Warming increases UK flood damage bill by 20%

Flood damage costs the UK an estimated £700m a year

Researchers have created a detailed ‘flood map of the future’ of Britain, simulating the impact of flooding as climate change takes its toll.

It has shown that annual flood damage could increase by more than a fifth over the next century.

Unless the international commitments to reduce CO2 emissions are met.

Climate change will have a particular impact on “hotspots” where homes and businesses are at risk.

Map of current flood damage in mainland Britain

Map of current flood damage in mainland Britain

Even if climate change pledges are met – temperature rise is kept to around 1.8°C – places like south-east England, north-west England and south Wales are expected to experience significantly more flooding.

The section in the new “flood risk map” also shows places that will remain largely untouched. According to the researchers, this level of detail is crucial for planning decisions.

To create these flood risk maps, the Bristol University research team and Fathom, a company that assesses flood and climate risk, simulated all types of flooding over the coming decades.

They used information about the terrain, river flow, rainfall patterns and sea levels to create a detailed picture of how severe flood damage would be to the homes and businesses of people in England, Scotland and Wales.

They combined this with forecasts of the MET office climate for the next century.

The team is also currently modeling flooding in Northern Ireland to extend forecasts across the UK as the climate warms.

According to the Association of British Insurers, the annual cost of flood damage in the UK is currently £700m.

Fathom’s Chief Research Officer, Dr. Oliver Wing explained that understanding how this “flood risk landscape” would change in a warming world is crucial as it will be different for every community.

“Our model shows that there are many places where flood risk is increasing,” said Dr. wing “Being able to understand the communities where this is likely to happen allows us to make sound investment decisions – about flood defense structures, natural flood management, or even rescuing people from the danger zone.”

Volunteers create flood defenses

Volunteers in Calderdale create diversions for the water to slow its flow down the hillside

Calder Valley in West Yorkshire is one of the areas most at risk of flooding from heavy rain.

Katie Kimber, of the community volunteer group Slow the Flow, explained that the steep valley caused the river to swell quickly.

“When it happens it’s really fast – it’s a wave of destruction,” she told BBC News. “Then it’s about repairing the damage – that’s very hard for the people here, both mentally and physically.”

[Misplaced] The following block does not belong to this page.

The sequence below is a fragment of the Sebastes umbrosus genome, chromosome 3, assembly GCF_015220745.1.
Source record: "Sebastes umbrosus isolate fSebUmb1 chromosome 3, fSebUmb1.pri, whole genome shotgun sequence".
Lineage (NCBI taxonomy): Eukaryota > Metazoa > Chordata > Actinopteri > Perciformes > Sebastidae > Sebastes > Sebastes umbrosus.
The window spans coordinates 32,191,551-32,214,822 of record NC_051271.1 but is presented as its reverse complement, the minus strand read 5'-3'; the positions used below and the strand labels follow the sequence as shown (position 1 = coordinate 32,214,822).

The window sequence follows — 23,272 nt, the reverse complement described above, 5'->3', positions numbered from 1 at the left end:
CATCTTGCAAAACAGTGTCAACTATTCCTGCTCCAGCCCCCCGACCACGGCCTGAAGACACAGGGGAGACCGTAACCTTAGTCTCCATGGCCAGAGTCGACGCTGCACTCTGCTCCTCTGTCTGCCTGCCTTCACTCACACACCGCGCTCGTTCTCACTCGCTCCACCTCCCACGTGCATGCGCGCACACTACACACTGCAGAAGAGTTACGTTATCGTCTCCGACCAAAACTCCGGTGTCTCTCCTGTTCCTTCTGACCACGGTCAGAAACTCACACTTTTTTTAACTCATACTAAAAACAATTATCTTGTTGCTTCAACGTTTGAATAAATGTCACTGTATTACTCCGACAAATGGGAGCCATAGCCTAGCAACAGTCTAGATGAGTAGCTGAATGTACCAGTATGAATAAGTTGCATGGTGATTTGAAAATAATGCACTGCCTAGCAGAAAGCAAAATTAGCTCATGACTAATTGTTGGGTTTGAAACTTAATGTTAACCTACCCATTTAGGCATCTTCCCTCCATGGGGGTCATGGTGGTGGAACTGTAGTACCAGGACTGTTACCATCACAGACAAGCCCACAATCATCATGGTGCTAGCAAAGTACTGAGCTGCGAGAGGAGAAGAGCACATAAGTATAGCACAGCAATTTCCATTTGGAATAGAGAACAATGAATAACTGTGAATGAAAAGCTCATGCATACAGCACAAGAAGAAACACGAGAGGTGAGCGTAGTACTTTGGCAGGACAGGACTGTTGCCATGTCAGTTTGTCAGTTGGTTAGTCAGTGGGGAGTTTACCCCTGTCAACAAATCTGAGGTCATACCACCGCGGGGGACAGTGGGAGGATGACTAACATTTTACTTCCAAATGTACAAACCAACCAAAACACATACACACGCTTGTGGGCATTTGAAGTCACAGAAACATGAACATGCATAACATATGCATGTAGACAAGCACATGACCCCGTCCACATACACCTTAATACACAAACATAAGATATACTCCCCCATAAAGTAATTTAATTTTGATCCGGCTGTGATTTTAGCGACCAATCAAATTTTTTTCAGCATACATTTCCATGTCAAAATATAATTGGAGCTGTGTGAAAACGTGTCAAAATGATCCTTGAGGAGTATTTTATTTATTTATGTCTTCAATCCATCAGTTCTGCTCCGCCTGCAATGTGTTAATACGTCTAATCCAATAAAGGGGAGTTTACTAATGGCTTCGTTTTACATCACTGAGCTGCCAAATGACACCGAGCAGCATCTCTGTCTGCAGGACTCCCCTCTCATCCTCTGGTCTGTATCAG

During the Boxing Day floods of 2015, more than 3,000 properties were inundated in the Calder Valley, causing an estimated £150million in damage.

After the cleanup, Katie and other volunteers began their own flood prevention efforts with help from the National Trust. “We essentially create speed bumps for the water running down the slope [before it gets to the homes and businesses below],” Katie explained. “We plug the canals with twigs.”

Community members are also digging diversion channels to divert and slow the water.

Calderdale is a high water hotspot on the new map. But many places are expected to change very little, or even improve when it comes to flood risk, explained Dr. wing These areas include parts of North East and Central England and East and North Scotland.

Map of projected increases in flood damage in a warmer world

Map of projected increases in flood damage in a warmer world

This level of detail is missing from the government’s own current efforts to measure flood risk, the scientists said.

“Current government flood maps and generally not verified by scientists,” said Dr. wing “The methods they use are not transparent.

“And every pound we spend on flood risk mitigation is a pound that could be spent on teachers, nurses, hospitals and schools, so it’s really important that it’s based on accurate science.”

The scientists add that the UK as a whole “is not well adapted to the flood risks it currently faces, let alone further increases in risk from climate change”. They hope this detailed forecast can help change that.

Back on Calderdale Hill, Katie says a better prediction would be invaluable.

“Anything to help us prepare and plan,” she said. “Because we want to keep living here – we love this area. So we have to face these challenges, especially with climate change.”

dr Wing added that the new, detailed maps could help make land-use planning decisions.

“These are things that ultimately got people in the path of flooding in the first place,” he said. “That’s something we’re seeing around the world — that the most important part of flood risk is where people are, not necessarily how the floods are changing.”

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